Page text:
If you own a business that was created in a state other than California, you will need to qualify or register that business in California if you want to do business there. Here is an overview of the rules on how to qualify your foreign (non-California) limited liability company (LLC) to do business in California.
For California purposes, if your LLC is formed in another state, then it is known as a foreign LLC in California. In other words, foreign doesn't mean from another country. Instead, it means your business was organized under the laws of another state. A domestic LLC, on the other hand, is one that is formed in the state where it is doing business. This is common usage throughout the United States. For example, an LLC formed in Arizona is a foreign LLC in Colorado.
According to California's LLC Act, you are required to register your foreign company with the state of California if you are "transacting business" in California. What does this mean? Well, like most states, California's LLC Act does not specifically define the phrase "transacting business" in relation to foreign registrations.
However, state laws governing when foreign companies must collect state sales tax in their state provide some guidance on the issue. Under these laws, a business must have a physical presence in—or nexus with—the state in order to be required to collect state sales tax on sales to that state's residents. Generally speaking, physical presence and nexus are synonymous, and mean having:
Certain exceptions may apply and the rules can get more complicated with things like Internet sales. Nevertheless, in general, if you have an office, a store, a warehouse, or employees in another state, you will need to qualify your LLC as a foreign company in that state. For more details, including some possible distinctions between physical presence and nexus, check Nolo's articles on Internet Sales Tax: A 50-State Guide to State Laws. You may also find some guidance from this California Franchise Tax Board webpage discussing rules for "doing business" in California.
Like most states, California's LLC Act specifies certain activities that do not constitute transacting business in the state. The items listed include:
The LLC Act also indicates that this list is not necessarily exclusive; other activities also may be exempt. For the full, legal description of each of the listed items, check Section 17708.03 of the California Corporations Code.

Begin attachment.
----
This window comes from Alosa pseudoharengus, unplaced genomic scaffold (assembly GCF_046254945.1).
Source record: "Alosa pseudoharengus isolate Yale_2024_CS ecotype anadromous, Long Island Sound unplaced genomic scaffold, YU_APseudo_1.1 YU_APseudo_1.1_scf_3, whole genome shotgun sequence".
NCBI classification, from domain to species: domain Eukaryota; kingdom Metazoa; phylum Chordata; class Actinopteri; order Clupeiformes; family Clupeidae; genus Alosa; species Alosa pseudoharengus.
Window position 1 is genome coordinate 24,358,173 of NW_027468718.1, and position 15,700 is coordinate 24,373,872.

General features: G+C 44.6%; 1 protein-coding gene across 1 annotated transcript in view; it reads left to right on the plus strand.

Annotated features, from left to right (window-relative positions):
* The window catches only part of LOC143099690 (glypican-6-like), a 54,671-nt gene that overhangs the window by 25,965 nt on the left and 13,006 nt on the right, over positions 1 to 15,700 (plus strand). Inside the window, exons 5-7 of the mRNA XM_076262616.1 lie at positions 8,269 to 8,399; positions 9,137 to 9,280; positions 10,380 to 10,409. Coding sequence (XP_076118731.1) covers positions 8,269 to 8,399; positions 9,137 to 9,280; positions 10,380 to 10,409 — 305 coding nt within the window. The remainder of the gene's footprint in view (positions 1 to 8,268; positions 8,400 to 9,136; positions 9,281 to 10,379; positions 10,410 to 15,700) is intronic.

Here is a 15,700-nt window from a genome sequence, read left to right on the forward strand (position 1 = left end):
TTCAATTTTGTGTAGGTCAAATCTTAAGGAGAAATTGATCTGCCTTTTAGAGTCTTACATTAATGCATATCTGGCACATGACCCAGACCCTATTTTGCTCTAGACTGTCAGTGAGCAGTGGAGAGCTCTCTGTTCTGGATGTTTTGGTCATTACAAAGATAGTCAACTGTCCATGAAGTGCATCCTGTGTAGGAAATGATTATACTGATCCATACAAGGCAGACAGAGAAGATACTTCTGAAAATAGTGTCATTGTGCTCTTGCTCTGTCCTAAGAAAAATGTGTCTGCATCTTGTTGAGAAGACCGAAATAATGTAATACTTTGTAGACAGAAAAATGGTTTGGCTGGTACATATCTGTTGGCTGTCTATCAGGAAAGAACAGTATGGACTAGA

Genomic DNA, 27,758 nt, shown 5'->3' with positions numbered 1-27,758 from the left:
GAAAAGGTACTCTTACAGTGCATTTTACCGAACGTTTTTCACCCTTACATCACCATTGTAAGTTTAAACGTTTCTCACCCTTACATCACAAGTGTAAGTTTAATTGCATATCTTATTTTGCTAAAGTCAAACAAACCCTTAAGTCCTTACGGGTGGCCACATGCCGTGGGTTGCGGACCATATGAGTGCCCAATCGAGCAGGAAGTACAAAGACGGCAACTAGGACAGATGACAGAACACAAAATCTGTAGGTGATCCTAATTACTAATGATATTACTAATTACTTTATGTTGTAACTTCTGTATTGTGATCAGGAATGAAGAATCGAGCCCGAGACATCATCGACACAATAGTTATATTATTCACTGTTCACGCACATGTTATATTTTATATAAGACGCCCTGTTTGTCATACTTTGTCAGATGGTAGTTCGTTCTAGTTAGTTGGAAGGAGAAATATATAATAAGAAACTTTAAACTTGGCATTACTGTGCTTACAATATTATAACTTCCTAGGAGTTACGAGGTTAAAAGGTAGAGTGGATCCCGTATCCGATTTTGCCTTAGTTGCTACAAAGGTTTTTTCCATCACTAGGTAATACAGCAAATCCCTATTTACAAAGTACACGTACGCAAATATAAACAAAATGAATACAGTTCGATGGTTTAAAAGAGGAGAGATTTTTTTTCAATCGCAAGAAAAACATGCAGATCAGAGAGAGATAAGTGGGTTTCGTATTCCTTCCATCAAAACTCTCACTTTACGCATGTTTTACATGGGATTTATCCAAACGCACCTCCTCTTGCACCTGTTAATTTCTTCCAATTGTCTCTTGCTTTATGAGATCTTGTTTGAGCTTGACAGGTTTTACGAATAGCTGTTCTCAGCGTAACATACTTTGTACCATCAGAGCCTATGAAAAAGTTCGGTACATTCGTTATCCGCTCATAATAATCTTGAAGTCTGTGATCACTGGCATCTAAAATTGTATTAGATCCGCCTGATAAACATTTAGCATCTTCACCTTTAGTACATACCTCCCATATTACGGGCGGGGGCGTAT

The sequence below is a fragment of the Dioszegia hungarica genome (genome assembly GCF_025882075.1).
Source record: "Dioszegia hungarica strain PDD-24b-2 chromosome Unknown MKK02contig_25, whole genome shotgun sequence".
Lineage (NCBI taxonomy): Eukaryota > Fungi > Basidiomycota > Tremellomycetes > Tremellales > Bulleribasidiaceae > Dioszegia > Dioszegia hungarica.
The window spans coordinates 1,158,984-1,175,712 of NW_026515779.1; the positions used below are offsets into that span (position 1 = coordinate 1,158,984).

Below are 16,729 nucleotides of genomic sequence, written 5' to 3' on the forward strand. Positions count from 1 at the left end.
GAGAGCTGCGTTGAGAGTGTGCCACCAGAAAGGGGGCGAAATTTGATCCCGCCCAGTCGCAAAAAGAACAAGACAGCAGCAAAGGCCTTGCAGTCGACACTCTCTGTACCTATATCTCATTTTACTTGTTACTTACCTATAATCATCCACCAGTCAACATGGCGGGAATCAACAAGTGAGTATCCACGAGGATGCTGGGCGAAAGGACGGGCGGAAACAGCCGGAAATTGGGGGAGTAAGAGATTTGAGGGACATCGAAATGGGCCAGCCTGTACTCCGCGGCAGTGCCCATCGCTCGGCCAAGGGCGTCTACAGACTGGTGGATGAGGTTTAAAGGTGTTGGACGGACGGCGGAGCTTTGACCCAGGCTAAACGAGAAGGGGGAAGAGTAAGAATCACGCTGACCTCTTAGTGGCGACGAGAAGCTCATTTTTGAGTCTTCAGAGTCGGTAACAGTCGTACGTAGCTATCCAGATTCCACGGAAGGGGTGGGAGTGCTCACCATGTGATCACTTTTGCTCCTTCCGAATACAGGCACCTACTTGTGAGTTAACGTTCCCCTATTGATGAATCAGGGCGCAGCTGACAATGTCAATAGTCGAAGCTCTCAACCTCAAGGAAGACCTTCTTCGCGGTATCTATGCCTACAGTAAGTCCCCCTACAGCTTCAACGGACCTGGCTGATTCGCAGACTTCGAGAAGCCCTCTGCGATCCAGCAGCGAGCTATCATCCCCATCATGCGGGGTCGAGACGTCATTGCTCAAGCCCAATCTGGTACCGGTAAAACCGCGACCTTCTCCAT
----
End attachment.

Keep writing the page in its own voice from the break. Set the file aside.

If your LLC's only activity in California is one or more of the listed items, you should not need to register with the state.
To register your business in California, you must file an Application to Register a Foreign Limited Liability Company (LLC) with the California Secretary of State (SOS). You can download a copy of the application form from the SOS website.
To complete the application, you must provide more or less the same information that you need to create an LLC in your home state. More specifically, for a California application for registration, you need to provide:
You must include a certificate of good standing with your application. The certificate must have been issued within the last six months by the agency where the LLC was formed (usually a secretary of state in the state where your LLC is organized).
You may include a copy of your application that you can receive back from the SOS with certification (for a $5 fee). You can file by mail or by dropping off the application in person. The basic filing fee is $70. Applications that are dropped off incur an additional $15 fee. For additional information, check the SOS's LLC filing tips webpage.
If your LLC transacts business in California without authority, it cannot bring a lawsuit in the state. However, not being registered does not prevent your LLC from defending a lawsuit in California. Also, a member or manager of the LLC is not liable for the LLC's debts, obligations, and other liabilities solely because the company transacted business in California without a certificate of registration.
If your business is organized as a corporation rather than an LLC, the rules and requirements for foreign qualification in California are similar. You will, however, have to use a different application form. See the California Secretary of State website for forms, information, and filing instructions for registering a foreign corporation in California.